“Is it HIV or just old age?” How Australia’s first generation of PLHIV are experiencing ageing

By Fitzgerald L1, Howard C2, Herron L1, Hannan K1, Whittaker A3 and Mutch A1

1School of Public Health, University of Queensland (UQ)
2Queensland Positive People (QPP)
3School of Social Sciences, Monash University

Around half of all people living with HIV (PLHIV) in Australia are now over 50 [1] with this number projected to rise [2]. A substantial proportion of older PLHIV are living in rural and regional areas [3]. Older PLHIV are likely to require particular care and support, with important implications for Australia’s health and aged care services across regional, rural and urban areas.

Most PLHIV are ‘ageing well’, but increasing comorbidities, side effects of long-term treatment and uncertainties about future care are evident. We know from the research literature that biological ageing processes often occur earlier for PLHIV, and multi-morbidity and polypharmacy are common [4, 5]. As PLHIV live longer they are at risk of increased disability and poorer physical and mental health-related outcomes compared with the general population [6, 7]. HIV Futures 8 found older PLHIV reported poorer physical health and limitations in their capacity to do daily tasks [8]. Uncertainties surrounding future care, including concerns related to health providers’ knowledge of HIV and ageing, and management of complex comorbidities are also common in older PLHIV [9, 10].

Australia’s current population of PLHIV is the first to reach older age. As such, they are the focus of a growing body of research designed to understand current and future health and social care needs. Their life expectancy is now close to that of the general population [11, 12], but they face unique challenges related to HIV and ageing, further complicated by intersections with social determinants of health. Understanding how social factors [13, 14] influence PLHIV’s ability to self-manage and age ‘well’ is a critical question for researchers and policy makers.

Living Positive in Queensland

Living Positive in Queensland (LPQ) is a qualitative longitudinal study that considered ageing, locality and support for people living long term with HIV. Between 2013 and 2017, 73 participants completed more than 200 interviews. LPQ was conceived, designed and conducted in partnership with HIV related community organisations including Queensland Positive People (QPP) and the Queensland AIDS Council (QuAC). It has operated in accordance with MIPA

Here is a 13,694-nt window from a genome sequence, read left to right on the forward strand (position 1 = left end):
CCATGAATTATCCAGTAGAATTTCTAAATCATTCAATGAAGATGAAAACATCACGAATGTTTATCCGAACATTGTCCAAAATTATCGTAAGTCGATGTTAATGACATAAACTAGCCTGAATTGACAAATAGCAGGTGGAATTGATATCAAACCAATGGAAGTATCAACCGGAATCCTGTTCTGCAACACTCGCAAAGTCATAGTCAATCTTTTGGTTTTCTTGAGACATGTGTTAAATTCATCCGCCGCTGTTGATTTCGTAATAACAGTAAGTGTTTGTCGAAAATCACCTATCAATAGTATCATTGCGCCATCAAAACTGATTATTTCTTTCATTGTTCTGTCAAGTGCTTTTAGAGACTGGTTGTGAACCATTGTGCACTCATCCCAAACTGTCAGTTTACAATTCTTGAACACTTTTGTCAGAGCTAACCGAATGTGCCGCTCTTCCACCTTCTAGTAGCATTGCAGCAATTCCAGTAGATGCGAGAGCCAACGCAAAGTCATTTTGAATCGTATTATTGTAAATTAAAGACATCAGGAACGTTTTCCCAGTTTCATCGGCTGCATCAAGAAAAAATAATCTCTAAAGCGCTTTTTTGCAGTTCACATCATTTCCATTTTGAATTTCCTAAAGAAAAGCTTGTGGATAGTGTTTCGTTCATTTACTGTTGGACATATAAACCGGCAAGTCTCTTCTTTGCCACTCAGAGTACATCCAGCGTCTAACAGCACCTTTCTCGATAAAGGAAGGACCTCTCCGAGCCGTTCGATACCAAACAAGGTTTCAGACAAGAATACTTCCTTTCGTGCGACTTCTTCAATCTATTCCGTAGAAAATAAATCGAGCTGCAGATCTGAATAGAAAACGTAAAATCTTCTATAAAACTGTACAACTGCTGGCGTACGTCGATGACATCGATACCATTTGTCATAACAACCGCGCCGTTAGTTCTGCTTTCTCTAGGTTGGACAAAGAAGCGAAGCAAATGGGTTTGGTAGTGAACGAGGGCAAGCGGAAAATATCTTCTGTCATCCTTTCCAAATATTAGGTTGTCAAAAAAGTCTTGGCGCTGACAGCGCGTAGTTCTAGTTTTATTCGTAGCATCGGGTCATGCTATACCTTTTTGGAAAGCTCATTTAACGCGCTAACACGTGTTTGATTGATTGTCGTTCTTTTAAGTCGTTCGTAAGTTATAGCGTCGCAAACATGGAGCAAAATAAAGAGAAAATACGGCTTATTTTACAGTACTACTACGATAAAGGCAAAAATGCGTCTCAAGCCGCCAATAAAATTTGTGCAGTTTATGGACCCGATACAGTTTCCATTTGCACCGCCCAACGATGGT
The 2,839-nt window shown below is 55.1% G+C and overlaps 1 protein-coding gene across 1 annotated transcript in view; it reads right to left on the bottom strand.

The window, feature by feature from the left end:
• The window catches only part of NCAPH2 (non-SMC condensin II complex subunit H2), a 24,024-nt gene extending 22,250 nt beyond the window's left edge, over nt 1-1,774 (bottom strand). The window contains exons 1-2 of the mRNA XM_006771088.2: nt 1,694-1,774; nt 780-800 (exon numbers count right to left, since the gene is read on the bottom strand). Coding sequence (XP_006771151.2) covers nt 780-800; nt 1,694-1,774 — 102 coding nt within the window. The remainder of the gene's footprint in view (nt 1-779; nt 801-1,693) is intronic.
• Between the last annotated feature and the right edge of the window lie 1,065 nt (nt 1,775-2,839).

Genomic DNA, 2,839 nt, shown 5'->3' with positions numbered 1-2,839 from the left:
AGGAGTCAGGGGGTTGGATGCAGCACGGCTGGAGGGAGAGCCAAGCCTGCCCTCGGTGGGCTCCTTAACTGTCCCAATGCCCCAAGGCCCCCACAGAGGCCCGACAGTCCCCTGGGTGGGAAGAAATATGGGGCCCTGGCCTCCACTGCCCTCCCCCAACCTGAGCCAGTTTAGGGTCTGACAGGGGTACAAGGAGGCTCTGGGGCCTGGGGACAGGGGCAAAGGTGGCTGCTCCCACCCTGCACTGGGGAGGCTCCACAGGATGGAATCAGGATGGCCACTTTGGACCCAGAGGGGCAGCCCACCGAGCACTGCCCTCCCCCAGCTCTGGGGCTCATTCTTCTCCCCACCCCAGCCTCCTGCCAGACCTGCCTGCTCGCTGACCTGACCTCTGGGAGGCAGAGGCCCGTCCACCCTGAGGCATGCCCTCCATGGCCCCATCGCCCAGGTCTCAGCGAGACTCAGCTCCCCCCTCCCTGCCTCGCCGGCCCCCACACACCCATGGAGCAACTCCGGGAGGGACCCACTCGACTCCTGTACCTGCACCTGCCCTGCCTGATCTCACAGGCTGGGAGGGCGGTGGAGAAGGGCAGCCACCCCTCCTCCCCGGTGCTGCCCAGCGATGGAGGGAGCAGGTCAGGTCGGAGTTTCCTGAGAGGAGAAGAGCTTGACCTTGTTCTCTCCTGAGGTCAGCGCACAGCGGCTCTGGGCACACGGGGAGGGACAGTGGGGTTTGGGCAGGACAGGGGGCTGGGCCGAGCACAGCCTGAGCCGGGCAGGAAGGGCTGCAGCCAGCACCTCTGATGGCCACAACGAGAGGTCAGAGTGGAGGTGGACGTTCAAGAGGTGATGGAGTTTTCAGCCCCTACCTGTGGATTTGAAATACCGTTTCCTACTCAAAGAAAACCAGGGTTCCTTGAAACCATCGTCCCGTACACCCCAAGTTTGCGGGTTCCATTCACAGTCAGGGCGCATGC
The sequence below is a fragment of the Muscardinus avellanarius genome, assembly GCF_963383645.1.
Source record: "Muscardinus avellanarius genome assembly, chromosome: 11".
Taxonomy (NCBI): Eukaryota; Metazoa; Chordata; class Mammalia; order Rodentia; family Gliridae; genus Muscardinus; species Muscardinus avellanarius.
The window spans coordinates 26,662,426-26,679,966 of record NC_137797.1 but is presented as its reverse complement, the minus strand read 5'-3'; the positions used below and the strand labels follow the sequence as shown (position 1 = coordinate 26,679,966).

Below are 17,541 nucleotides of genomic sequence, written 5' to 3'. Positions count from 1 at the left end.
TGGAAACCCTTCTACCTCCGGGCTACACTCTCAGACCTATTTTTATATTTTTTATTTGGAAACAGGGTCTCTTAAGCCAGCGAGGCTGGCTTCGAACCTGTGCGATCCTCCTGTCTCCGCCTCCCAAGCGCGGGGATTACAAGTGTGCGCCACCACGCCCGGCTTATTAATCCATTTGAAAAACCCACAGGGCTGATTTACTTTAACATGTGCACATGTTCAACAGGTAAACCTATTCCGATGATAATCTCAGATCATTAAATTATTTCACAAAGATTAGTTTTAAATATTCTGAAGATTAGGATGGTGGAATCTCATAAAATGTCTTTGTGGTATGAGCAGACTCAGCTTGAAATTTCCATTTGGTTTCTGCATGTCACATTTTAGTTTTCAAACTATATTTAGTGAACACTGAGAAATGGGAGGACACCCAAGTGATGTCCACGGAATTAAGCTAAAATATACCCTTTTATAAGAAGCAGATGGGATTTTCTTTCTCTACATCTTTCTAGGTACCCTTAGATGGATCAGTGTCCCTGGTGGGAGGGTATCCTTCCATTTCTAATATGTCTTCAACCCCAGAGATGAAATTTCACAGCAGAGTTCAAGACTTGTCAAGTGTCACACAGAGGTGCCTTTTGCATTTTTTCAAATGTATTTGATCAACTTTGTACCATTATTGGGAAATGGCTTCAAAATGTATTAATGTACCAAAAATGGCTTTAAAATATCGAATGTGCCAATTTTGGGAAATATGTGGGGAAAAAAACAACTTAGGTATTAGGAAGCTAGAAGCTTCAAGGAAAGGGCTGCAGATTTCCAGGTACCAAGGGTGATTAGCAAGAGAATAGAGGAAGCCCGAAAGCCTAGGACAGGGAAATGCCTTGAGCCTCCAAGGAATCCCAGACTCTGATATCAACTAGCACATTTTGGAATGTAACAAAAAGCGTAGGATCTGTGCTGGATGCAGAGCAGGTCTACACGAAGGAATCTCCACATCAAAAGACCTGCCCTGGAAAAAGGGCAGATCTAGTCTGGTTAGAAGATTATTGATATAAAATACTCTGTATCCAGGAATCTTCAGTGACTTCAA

(Meaningful Involvement of PLHIV and Affected Communities) principles.

Two-thirds (49) of LPQ participants were 50 plus. The majority have lived with HIV for 15 years or more and many had moved to regional and rural Queensland following diagnosis. Four older participants were women and 45 were men; 39 participants identified as gay. Most were living with co-morbidities including mental health and cognitive issues, cancers, heart disease, diabetes and premature menopause. Participants have experienced transformations in the social, biomedical and policy contexts of HIV in Australia. They provide valuable insights into the intertwining of long-term and new complex health and social issues situated within a rapidly changing policy environment in Queensland. To protect the identities of participants, pseudonyms are used in this essay.

 Living with uncertainty

Ambivalence and uncertainty have been features of positive peoples’ lives across the history of the epidemic associated with changing understandings of HIV [15]. Most LPQ participants described uncertainty about ageing, expressing ambivalence in the face of debates surrounding adverse HIV ageing discourses and unknown futures. Warren described himself as ‘medically inclined’ given his history with HIV, yet was unsure whether emerging health issues were ‘normal’ or a consequence of ‘accelerated/accentuated’ ageing:

Is it my HIV having worn out my body early or am I just suffering from old age?  … I’ve always had a belief that I’d probably wear out sooner because of the HIV and what it’s doing to the immune system. So when I noticed these old men signs, if I can call them that, it does sort of freak me out a little bit and hypervigilance is probably not the – they’re not necessarily real yet but they’re certainly alarming me.

Female participants expressed concern about the lack of knowledge among healthcare providers about health issues facing older women living with HIV, particularly associated with menopause and ‘how ageing and HIV are going to go together’ (Madeline).

Alongside uncertainties about health and increasing comorbidities, participants described uncertainty about social determinants of ‘successful ageing’ including income, housing and access to care. A small number of older PLHIV, mostly diagnosed more recently, were well resourced (e.g. they had partners, secure employment, their own home, superannuation) and actively ‘planning’ for ageing. However, most LPQ participants lived alone and received government pensions and about a third lived in public/community housing. Older participants, particularly those from the Pre-HAART era, experienced financial disadvantage related to disrupted employment trajectories, limited resources and/or being long-term welfare recipients. This, combined with limited support, generated worries about living in disadvantage as they got older, as Warren explained:

… even if I lived to 70 … it’s a long time to live if you’ve just got enough income to pay for basic groceries and rent and nothing else.

Declining physical health and additional co-morbidities shook participants’ self-perceptions and raised concerns about the effects of long-term medication and the intersections of HIV and ageing.

Ageism and lost opportunities